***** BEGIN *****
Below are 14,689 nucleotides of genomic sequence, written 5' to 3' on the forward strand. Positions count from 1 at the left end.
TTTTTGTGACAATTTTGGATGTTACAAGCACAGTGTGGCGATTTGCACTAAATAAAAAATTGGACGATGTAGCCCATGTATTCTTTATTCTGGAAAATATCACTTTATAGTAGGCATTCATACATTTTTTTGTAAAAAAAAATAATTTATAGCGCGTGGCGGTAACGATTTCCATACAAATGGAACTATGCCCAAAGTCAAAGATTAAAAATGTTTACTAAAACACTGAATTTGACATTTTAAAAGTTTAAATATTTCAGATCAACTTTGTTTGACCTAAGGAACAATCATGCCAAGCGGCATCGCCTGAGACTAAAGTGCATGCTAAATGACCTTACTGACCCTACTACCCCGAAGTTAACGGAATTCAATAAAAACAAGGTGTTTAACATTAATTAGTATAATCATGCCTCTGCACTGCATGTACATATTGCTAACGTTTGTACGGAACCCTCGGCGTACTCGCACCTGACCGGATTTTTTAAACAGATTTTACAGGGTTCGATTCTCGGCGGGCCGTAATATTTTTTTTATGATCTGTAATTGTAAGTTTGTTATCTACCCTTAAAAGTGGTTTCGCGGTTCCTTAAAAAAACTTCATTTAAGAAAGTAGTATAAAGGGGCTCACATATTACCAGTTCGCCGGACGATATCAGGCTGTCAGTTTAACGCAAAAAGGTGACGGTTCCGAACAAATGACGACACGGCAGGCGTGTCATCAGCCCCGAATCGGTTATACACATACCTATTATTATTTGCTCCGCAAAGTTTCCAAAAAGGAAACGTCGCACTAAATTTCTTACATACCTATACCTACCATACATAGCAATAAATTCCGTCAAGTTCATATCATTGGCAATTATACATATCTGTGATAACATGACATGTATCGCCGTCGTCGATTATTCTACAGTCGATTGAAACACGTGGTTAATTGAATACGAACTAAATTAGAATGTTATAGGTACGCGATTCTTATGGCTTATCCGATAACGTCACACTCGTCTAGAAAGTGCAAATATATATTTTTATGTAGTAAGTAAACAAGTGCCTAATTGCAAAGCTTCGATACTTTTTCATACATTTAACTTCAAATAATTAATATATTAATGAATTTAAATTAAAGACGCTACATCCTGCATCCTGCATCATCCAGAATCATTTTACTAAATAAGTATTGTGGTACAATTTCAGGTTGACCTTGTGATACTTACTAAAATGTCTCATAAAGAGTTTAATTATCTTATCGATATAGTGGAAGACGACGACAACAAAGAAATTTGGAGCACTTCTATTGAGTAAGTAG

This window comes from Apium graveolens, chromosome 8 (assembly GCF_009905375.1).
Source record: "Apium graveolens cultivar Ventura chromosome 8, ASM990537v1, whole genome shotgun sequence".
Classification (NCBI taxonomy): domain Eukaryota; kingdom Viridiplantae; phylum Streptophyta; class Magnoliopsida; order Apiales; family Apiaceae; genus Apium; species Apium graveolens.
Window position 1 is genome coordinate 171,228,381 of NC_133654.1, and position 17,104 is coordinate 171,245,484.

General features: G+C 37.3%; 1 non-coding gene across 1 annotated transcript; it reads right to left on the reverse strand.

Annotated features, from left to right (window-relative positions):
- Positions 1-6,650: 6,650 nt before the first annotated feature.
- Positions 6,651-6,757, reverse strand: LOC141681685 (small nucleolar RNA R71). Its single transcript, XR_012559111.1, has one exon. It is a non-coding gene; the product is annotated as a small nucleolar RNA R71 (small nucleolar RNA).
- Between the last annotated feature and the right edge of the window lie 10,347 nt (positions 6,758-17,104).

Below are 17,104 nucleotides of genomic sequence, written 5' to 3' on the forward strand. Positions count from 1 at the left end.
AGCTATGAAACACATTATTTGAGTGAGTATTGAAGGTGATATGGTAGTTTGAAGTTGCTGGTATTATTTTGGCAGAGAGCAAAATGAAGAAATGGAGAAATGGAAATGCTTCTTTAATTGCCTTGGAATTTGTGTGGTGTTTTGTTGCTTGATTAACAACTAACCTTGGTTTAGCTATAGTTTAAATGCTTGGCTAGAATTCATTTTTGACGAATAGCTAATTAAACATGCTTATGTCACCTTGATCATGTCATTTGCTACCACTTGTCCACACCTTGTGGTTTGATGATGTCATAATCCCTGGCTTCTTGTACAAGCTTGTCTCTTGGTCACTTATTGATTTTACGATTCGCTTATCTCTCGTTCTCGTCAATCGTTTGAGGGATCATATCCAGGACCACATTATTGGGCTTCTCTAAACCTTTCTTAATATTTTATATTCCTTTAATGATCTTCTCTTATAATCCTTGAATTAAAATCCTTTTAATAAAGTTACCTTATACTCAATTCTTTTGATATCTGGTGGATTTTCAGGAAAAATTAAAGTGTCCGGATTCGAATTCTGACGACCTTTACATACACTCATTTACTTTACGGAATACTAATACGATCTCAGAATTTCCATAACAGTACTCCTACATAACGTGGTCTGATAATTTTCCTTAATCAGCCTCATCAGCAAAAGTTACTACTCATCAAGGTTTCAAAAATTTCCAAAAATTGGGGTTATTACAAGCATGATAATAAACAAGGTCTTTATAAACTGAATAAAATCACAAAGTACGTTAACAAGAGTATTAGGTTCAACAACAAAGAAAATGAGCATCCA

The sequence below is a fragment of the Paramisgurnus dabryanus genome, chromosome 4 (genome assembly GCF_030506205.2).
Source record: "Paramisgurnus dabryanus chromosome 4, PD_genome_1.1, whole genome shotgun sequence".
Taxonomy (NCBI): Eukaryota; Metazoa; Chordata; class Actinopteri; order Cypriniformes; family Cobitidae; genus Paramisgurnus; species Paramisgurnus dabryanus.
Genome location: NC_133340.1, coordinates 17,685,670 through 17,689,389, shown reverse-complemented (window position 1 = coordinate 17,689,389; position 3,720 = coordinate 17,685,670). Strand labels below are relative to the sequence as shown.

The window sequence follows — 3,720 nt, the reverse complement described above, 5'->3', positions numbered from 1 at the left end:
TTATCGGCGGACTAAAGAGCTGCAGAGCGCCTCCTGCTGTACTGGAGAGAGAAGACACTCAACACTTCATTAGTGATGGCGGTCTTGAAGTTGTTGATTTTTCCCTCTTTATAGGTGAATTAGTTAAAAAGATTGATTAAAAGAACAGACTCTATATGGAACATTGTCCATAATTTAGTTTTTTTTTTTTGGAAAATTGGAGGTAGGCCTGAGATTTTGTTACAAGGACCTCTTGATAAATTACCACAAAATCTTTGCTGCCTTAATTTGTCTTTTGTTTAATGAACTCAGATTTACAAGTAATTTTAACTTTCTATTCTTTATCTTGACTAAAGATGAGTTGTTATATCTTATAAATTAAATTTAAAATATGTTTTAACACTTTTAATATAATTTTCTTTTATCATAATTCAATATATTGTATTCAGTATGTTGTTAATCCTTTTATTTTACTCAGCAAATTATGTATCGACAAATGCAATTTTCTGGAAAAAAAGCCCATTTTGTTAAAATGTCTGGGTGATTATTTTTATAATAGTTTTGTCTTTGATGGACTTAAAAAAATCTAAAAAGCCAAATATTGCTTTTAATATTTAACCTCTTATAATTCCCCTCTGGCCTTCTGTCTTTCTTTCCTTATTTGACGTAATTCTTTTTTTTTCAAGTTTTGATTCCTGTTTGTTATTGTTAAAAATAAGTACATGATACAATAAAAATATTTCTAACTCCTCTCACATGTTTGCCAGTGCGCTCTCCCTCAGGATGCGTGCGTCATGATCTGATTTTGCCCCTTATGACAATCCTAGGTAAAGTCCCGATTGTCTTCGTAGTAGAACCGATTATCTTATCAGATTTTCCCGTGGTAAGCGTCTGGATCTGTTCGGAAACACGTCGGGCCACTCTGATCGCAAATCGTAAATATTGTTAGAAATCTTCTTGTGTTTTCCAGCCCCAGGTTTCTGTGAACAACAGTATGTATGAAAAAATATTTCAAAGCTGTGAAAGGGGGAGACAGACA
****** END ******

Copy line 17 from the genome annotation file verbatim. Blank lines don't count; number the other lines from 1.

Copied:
Genome location: NC_133340.1, coordinates 17,685,670 through 17,689,389, shown reverse-complemented (window position 1 = coordinate 17,689,389; position 3,720 = coordinate 17,685,670). Strand labels below are relative to the sequence as shown.